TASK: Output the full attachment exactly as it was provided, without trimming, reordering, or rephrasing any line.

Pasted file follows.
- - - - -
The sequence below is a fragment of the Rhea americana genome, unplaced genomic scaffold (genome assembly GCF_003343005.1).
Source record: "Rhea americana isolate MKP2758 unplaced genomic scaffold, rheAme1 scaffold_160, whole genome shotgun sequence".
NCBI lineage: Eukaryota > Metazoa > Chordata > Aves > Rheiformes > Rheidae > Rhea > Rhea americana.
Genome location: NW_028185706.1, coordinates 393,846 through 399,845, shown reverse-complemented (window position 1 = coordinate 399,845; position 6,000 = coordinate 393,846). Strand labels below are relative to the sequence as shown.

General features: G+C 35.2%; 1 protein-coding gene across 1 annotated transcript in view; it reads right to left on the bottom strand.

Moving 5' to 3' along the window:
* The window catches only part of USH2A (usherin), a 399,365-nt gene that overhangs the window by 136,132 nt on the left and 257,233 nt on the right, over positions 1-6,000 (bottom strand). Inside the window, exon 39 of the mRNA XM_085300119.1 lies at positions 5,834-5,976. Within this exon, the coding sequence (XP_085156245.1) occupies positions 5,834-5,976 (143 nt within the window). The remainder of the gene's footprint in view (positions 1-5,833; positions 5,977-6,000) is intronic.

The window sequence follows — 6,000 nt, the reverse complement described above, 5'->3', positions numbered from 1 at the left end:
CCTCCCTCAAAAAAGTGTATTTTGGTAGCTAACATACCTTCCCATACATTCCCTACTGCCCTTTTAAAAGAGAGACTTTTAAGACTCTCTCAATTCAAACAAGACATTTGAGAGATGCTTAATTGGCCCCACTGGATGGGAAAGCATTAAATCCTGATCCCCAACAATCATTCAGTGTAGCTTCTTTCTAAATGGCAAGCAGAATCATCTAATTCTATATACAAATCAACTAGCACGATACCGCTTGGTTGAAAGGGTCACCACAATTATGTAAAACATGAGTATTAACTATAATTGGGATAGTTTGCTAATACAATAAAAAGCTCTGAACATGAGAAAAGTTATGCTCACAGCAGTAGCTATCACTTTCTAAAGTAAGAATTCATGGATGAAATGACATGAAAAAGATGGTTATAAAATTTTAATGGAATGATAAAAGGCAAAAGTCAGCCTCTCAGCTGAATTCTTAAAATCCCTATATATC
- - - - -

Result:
The sequence below is a fragment of the Rhea americana genome, unplaced genomic scaffold (genome assembly GCF_003343005.1).
Source record: "Rhea americana isolate MKP2758 unplaced genomic scaffold, rheAme1 scaffold_160, whole genome shotgun sequence".
NCBI lineage: Eukaryota > Metazoa > Chordata > Aves > Rheiformes > Rheidae > Rhea > Rhea americana.
Genome location: NW_028185706.1, coordinates 393,846 through 399,845, shown reverse-complemented (window position 1 = coordinate 399,845; position 6,000 = coordinate 393,846). Strand labels below are relative to the sequence as shown.

General features: G+C 35.2%; 1 protein-coding gene across 1 annotated transcript in view; it reads right to left on the bottom strand.

Moving 5' to 3' along the window:
* The window catches only part of USH2A (usherin), a 399,365-nt gene that overhangs the window by 136,132 nt on the left and 257,233 nt on the right, over positions 1-6,000 (bottom strand). Inside the window, exon 39 of the mRNA XM_085300119.1 lies at positions 5,834-5,976. Within this exon, the coding sequence (XP_085156245.1) occupies positions 5,834-5,976 (143 nt within the window). The remainder of the gene's footprint in view (positions 1-5,833; positions 5,977-6,000) is intronic.

The window sequence follows — 6,000 nt, the reverse complement described above, 5'->3', positions numbered from 1 at the left end:
CCTCCCTCAAAAAAGTGTATTTTGGTAGCTAACATACCTTCCCATACATTCCCTACTGCCCTTTTAAAAGAGAGACTTTTAAGACTCTCTCAATTCAAACAAGACATTTGAGAGATGCTTAATTGGCCCCACTGGATGGGAAAGCATTAAATCCTGATCCCCAACAATCATTCAGTGTAGCTTCTTTCTAAATGGCAAGCAGAATCATCTAATTCTATATACAAATCAACTAGCACGATACCGCTTGGTTGAAAGGGTCACCACAATTATGTAAAACATGAGTATTAACTATAATTGGGATAGTTTGCTAATACAATAAAAAGCTCTGAACATGAGAAAAGTTATGCTCACAGCAGTAGCTATCACTTTCTAAAGTAAGAATTCATGGATGAAATGACATGAAAAAGATGGTTATAAAATTTTAATGGAATGATAAAAGGCAAAAGTCAGCCTCTCAGCTGAATTCTTAAAATCCCTATATATC